Lacey traced the outline of her mom’s face on the picture on her nightstand, wishing for the millionth time that she was here to see her as a grown up. So many times, she wished she could pick up the phone and ask her for advice, but she’d been unable to do that for fourteen years today. She wondered, as she always did, if her mom could ‘see’ her, if she knew who she was as an adult. She hoped that she did, and she often talked to her like she could, because to believe she was just gone was something she couldn’t fathom. It had gotten easier over the years, but never better. The hole that her mom left by dying was something that could never be filled by anyone. Not her ‘barely functional’ dad, her well-meaning sister, her grandparents, aunts, no one.
When she had walked across the stage with her doctorate in Veterinary Medicine, she pretended her mom was in the audience, dabbing her eyes. When she started her first day at Kindness Animal Hospital, she wished that she could call her mom and tell her how nervous she was. But she had settled with talking to Aubrey, her little sister. Aubrey was twenty-two toLacey’s twenty-six, and had just graduated from college with her teaching degree. She moved in with her boyfriend and was looking forward to the next part of her life. She constantly harassed Lacey about finding someone to spend her life with.
Lacey wished it was that easy for her. She had her share of boyfriends over the years, but she never wanted anything very serious. She had goals, and none of them included being tied down to a serious boyfriend or marriage already. Seeing what her dad went through after her mom died, and still to this day, showed her that sometimes love hurts more than it helps. She could say she’d never been in love before, and that was on purpose.
Her best friend Samantha, who had turned country superstar over the last few years, had just had her baby girl recently after a whirlwind romance with her bodyguard, Ellis Warner. Lacey knew they were meant to be, but even their relationship hadn’t been without some major drama. She just couldn’t put herself through that kind of emotional trauma. She was content with just focusing on her new career. She had always loved animals; it was something that her and her mom had shared. Growing up on the outskirts of Nashville, her parents had a lot of property and her mom had taken in just about any stray animal that needed a home. She and Lacey would feed, bathe, and love all of them, and Lacey knew from a very young age what she wanted to do when she grew up.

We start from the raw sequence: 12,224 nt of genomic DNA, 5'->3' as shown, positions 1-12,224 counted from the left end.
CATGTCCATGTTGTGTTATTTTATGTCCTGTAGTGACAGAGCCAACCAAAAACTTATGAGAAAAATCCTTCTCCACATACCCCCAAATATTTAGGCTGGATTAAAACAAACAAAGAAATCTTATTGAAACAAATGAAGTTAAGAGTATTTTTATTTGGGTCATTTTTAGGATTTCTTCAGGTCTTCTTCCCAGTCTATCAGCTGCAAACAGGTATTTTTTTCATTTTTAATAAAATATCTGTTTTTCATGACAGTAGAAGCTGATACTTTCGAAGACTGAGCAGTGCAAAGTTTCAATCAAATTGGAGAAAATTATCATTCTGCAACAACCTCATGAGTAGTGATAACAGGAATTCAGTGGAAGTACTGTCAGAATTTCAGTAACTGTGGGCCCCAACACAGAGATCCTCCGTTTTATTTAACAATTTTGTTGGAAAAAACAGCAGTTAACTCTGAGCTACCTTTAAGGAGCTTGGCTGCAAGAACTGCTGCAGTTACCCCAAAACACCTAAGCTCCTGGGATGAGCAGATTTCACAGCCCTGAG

Now her dream was a reality. She had worked her butt off to graduate top of her class, and had gotten the job she had wanted for years, at the top veterinary practice in Nashville. She had only been there a few weeks now, but it already felt like home.
Her phone rang and she jumped, the picture frame clattering face down on the nightstand. Seeing that it was her sister, she accepted the call, straightening the frame.
“Hey, Aub,” Lacey said.
“Lace,” Aubrey said back, and neither sister had to say a word. They both knew what they were feeling. Even though Aubrey had been only eight and had been sheltered from a lot of what had happened, she missed their mother with every fiber of her being as well. “Same time, same place?”
A tear trickled down Lacey’s cheek. Today, like every anniversary over the last fourteen years, Lacey would visit the Mississippi River, where her mother’s ashes had been set free. She would listen to the breeze rustle the trees, the water lap the shore, and the wildlife moving on as if nothing had ever happened. Aubrey sometimes joined and other times didn’t, but Lacey never missed. Not once.
“I’ll be there,” Lacey answered softly. “Right after work.”